Senor Quack: I've never made a serious web page, but I can say with certainty that if I spent one month learning, I could make one more easily navigable and generally more useful than 98% of the crap out there. If you limit it to just corporate websites or anything involving Web2.0 crap, you can change that figure to 99.9999998% The remaining .0000002% are Google's.
Hooka: Am I kinda getting off topic?
Senor Quack: It's OK, this interview is made out of 100% recycled electrons!
Hooka: Still contemplating fixing up Wargus?
Senor Quack: Yes, I think about it about once a week. I am interested in getting music working, along with proper fog-of-war, and see if there's any quick ways of optimizing it further. Adventus did a great job with that port.
Hooka: What all have you done to help along Open2X?
Senor Quack: Recently, I've made the Open2X kernel F200-compatible. In the process, we have eliminated the annoying crash that happens with certain sound configurations on F200s. While I was in the sound code, I added a new feature we call "volume scaling": You are able to scale the overall sound volume of the GP2X up or down, and no program can override this. The Gmenu2X that comes with Open2X has a new feature that interfaces with this: you can toggle between three volume modes: Speaker Mode, Headphone Mode, and Mute, indicated by an icon in the bottom right. Speaker mode and Headphone mode each have an adjustable scaling value: 100% and around 70% by default, respectively. These are configurable through a settings menu. This makes using headphones much much more comfortable! Mute mode is just that, and fully mutes your GP2X until you change the mode again, even between resets, so users will no longer have to resort to using a cut-off headphone jack to mute their GP2Xs.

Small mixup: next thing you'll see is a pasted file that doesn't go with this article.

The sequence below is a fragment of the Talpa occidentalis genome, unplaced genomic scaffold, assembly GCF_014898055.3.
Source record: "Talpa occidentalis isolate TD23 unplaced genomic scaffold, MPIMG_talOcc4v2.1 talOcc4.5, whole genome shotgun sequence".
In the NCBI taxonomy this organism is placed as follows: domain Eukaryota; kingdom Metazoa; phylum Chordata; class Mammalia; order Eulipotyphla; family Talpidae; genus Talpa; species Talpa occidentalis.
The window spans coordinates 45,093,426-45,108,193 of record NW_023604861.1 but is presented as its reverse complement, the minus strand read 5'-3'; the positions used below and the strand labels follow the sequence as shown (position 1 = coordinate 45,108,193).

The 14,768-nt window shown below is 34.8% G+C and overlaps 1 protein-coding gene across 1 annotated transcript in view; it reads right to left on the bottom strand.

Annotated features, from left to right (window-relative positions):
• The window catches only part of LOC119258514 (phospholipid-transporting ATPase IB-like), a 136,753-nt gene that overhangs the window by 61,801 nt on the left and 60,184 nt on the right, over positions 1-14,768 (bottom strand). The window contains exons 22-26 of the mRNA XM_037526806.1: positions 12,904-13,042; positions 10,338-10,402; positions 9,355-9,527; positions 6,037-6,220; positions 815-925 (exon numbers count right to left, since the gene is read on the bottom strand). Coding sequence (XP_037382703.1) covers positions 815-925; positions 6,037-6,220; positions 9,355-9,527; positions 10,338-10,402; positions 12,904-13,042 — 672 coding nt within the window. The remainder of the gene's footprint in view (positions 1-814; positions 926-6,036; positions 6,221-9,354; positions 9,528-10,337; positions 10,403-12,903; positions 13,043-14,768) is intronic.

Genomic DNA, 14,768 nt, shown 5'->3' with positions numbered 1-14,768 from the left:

Senor Quack: I've also spent a lot of time with SDL recently.. adding USB keyboard support, overhauling the touchscreen code so it uses a lot less CPU and is also a tiny bit smoother, tapping is now a lot more accurate. I migrated it all to SDL 1.2.13, the very latest, as 1.2.9 would not allow us to dynamically link, destroying one of the major advantages we are trying to achieve with Open2X. I've also coded a few small miscellaneous Open2x things, including incorporating Alex's nice boot logo with progress bar and made a few small bugfixes here and there.